It’s Jessie’s sophomore year of high school. A self-professed “mathelete,” she isn’t sure where she belongs. Her two best friends have transformed themselves into punks and one of them is going after her longtime crush. Her beloved older brother will soon leave for college (and in the meantime has shaved his mohawk and started dating . . . the prom princess!) . . .
Things are changing fast. Jessie needs new friends. And her quest is a hilarious tour through high-school clique-dom, with a surprising stop along the way—the Dungeons and Dragons crowd, who out-nerd everyone. Will hanging out with them make her a nerd, too? And could she really be crushing on a guy with too-short pants and too-white gym shoes?
If you go into the wild nerd yonder, can you ever come back?
Into the Wild Nerd Yonder was my first Julie Halpern book, but I can definitely say it won't be my last. It's about Jessie Sloan, a high school sophomore who gets fed up with her fake friends and decides to find some new ones. The author got inside Jessie's head really well, making her voice very realistic. Jessie is probably one of my all-time favourite narrators; she's funny, unique, wholly likable and good. She wanted to well at school and have friends she could trust and who liked her for who she was. Her brother Barrett (another great character, and I loved their sibling dynamic, it was so refreshing) was into the whole punk scene (complete with orange mohawk) but she didn't get into that, preferring instead to do her own thing, which included being a mathematics geek and designing/sewing her own skirts (which sounded awesome, I must say). When her best friends Bizza and Char become obsessed with Barrett's friends (including Jessie's long-term crush Van), and Bizza knowingly hooks up with Van, Jessie ditches them (admittedly after a bit of dithering and floundering) in favour of the "nerd" crowd, who play Dungeons and Dragons. This book provided a good insight into the game, which I didn't know a lot about before, and showed Jessie that it was okay not to be seen as "cool". (Her father, friend Polly, and even her brother had played it at least once before). At the same time, Barrett sort of parallels Jessie's change of social scene by leaving his band, the Crudhoppers, and beginning to date the Homecoming Queen, Chloe Romano, who unexpectedly turns out to be very intelligent and a feminist. Jessie finds romance of her own with Henry, a very sweet boy (with too-short trousers and very white gym shoes) who she plays D&D with.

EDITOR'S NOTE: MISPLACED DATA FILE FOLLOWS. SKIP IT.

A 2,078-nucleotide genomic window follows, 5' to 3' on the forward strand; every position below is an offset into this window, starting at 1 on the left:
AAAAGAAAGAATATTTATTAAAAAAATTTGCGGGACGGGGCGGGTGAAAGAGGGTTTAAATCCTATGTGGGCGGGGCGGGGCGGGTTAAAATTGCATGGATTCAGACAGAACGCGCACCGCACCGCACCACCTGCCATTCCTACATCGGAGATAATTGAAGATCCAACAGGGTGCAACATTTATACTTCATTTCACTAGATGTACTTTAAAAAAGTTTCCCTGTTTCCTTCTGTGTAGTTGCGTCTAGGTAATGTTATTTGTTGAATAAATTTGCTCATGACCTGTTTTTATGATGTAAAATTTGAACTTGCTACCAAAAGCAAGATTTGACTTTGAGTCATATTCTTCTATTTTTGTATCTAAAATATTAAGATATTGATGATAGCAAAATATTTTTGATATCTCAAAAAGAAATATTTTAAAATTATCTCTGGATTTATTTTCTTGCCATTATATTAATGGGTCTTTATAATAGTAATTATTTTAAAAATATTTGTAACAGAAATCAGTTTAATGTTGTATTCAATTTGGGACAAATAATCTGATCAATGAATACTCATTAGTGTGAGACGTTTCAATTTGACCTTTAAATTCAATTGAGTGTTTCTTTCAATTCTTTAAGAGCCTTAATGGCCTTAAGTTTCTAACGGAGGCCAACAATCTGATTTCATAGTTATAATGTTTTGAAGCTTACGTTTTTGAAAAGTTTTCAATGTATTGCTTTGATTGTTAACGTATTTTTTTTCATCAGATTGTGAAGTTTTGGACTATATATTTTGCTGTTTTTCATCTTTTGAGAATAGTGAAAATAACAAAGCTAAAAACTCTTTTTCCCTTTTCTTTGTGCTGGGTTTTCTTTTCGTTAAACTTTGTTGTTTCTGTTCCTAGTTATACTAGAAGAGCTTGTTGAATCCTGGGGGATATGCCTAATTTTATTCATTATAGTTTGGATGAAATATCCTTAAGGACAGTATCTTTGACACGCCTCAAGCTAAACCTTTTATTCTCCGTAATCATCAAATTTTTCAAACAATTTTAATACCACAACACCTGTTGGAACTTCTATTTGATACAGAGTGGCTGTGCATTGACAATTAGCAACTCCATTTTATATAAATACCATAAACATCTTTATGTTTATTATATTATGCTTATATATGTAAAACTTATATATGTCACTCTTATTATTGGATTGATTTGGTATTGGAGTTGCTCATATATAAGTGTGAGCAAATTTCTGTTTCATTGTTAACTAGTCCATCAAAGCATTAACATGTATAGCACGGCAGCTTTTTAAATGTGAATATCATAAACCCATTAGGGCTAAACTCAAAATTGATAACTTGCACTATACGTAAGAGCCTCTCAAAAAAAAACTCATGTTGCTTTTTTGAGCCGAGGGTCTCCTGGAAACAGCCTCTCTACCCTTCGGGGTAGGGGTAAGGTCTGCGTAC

Overall, this book was brilliant! I will definitely be re-reading this one at some point in the future.